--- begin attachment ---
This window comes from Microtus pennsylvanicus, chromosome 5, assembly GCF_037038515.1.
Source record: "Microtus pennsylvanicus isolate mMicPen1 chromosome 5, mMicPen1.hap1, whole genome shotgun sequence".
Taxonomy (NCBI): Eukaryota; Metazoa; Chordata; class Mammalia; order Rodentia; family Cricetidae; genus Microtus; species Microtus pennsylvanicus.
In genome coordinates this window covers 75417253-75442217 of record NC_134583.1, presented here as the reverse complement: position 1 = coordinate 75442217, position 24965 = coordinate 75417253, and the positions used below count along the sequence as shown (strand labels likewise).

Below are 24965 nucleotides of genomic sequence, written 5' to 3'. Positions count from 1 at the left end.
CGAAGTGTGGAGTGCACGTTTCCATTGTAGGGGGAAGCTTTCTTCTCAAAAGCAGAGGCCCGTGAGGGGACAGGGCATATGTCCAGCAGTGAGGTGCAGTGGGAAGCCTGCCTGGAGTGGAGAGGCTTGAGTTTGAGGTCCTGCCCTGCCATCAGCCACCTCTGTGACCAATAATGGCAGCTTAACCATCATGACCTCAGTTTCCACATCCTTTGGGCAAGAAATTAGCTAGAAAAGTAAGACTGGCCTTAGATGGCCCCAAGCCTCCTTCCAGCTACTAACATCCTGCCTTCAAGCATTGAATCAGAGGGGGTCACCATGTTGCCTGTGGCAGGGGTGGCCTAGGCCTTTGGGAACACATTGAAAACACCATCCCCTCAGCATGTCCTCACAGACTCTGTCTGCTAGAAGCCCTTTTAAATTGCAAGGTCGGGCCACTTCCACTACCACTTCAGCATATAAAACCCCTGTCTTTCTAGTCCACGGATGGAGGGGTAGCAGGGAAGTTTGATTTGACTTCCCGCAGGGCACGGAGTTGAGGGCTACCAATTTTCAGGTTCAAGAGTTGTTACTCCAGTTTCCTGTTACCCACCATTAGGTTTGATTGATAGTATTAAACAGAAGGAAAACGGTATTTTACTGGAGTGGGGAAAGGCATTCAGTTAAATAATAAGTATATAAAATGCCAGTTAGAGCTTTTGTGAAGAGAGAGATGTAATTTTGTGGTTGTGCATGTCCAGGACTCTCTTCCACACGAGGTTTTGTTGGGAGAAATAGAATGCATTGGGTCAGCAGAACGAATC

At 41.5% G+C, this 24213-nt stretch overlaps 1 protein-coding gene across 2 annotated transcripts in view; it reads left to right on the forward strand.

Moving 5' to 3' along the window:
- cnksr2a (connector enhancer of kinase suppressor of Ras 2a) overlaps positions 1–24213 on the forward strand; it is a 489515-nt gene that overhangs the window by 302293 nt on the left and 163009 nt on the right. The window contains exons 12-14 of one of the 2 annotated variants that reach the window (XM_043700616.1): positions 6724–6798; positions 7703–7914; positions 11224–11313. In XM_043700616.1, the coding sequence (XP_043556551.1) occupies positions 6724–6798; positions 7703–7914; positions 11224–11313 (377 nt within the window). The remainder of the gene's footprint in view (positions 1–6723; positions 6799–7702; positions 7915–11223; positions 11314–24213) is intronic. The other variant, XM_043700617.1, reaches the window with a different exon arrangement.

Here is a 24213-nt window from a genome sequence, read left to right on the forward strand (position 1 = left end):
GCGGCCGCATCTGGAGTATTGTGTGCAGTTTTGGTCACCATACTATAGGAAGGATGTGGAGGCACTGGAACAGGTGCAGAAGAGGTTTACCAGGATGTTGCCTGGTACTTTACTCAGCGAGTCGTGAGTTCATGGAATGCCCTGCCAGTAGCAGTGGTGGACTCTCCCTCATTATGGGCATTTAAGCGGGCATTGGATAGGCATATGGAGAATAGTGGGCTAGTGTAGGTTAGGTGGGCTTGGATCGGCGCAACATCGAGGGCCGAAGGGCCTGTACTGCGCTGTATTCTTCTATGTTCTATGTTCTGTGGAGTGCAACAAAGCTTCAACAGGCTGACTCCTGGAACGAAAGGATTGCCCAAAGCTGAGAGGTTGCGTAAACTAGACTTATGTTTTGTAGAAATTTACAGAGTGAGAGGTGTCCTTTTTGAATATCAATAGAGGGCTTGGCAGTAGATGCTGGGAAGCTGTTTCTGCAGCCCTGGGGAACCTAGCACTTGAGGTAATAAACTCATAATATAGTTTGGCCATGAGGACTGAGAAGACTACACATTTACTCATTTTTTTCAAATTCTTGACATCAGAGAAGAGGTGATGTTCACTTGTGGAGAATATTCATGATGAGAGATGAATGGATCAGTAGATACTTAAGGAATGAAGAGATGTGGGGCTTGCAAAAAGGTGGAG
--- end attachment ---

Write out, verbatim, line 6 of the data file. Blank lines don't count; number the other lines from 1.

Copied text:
CGAAGTGTGGAGTGCACGTTTCCATTGTAGGGGGAAGCTTTCTTCTCAAAAGCAGAGGCCCGTGAGGGGACAGGGCATATGTCCAGCAGTGAGGTGCAGTGGGAAGCCTGCCTGGAGTGGAGAGGCTTGAGTTTGAGGTCCTGCCCTGCCATCAGCCACCTCTGTGACCAATAATGGCAGCTTAACCATCATGACCTCAGTTTCCACATCCTTTGGGCAAGAAATTAGCTAGAAAAGTAAGACTGGCCTTAGATGGCCCCAAGCCTCCTTCCAGCTACTAACATCCTGCCTTCAAGCATTGAATCAGAGGGGGTCACCATGTTGCCTGTGGCAGGGGTGGCCTAGGCCTTTGGGAACACATTGAAAACACCATCCCCTCAGCATGTCCTCACAGACTCTGTCTGCTAGAAGCCCTTTTAAATTGCAAGGTCGGGCCACTTCCACTACCACTTCAGCATATAAAACCCCTGTCTTTCTAGTCCACGGATGGAGGGGTAGCAGGGAAGTTTGATTTGACTTCCCGCAGGGCACGGAGTTGAGGGCTACCAATTTTCAGGTTCAAGAGTTGTTACTCCAGTTTCCTGTTACCCACCATTAGGTTTGATTGATAGTATTAAACAGAAGGAAAACGGTATTTTACTGGAGTGGGGAAAGGCATTCAGTTAAATAATAAGTATATAAAATGCCAGTTAGAGCTTTTGTGAAGAGAGAGATGTAATTTTGTGGTTGTGCATGTCCAGGACTCTCTTCCACACGAGGTTTTGTTGGGAGAAATAGAATGCATTGGGTCAGCAGAACGAATC